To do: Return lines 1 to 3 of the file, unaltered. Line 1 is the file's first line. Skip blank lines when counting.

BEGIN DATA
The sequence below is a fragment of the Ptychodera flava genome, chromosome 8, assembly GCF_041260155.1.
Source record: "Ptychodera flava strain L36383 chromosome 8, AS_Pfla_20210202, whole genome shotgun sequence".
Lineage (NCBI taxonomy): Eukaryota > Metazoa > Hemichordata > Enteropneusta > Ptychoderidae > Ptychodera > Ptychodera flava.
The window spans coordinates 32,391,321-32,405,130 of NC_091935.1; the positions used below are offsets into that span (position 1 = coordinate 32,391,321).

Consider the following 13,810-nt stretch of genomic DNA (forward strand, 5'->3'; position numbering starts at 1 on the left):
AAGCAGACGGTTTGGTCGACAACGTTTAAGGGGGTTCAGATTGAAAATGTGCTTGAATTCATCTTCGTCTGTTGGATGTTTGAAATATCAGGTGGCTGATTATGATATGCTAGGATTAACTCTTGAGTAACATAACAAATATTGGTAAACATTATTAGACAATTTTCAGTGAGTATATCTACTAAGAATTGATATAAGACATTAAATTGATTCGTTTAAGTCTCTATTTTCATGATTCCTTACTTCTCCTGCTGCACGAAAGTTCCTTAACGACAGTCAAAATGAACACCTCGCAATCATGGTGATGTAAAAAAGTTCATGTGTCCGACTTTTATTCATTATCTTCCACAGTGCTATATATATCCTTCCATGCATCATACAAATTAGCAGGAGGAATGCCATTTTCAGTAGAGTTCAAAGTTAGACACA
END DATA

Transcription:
The sequence below is a fragment of the Ptychodera flava genome, chromosome 8, assembly GCF_041260155.1.
Source record: "Ptychodera flava strain L36383 chromosome 8, AS_Pfla_20210202, whole genome shotgun sequence".
Lineage (NCBI taxonomy): Eukaryota > Metazoa > Hemichordata > Enteropneusta > Ptychoderidae > Ptychodera > Ptychodera flava.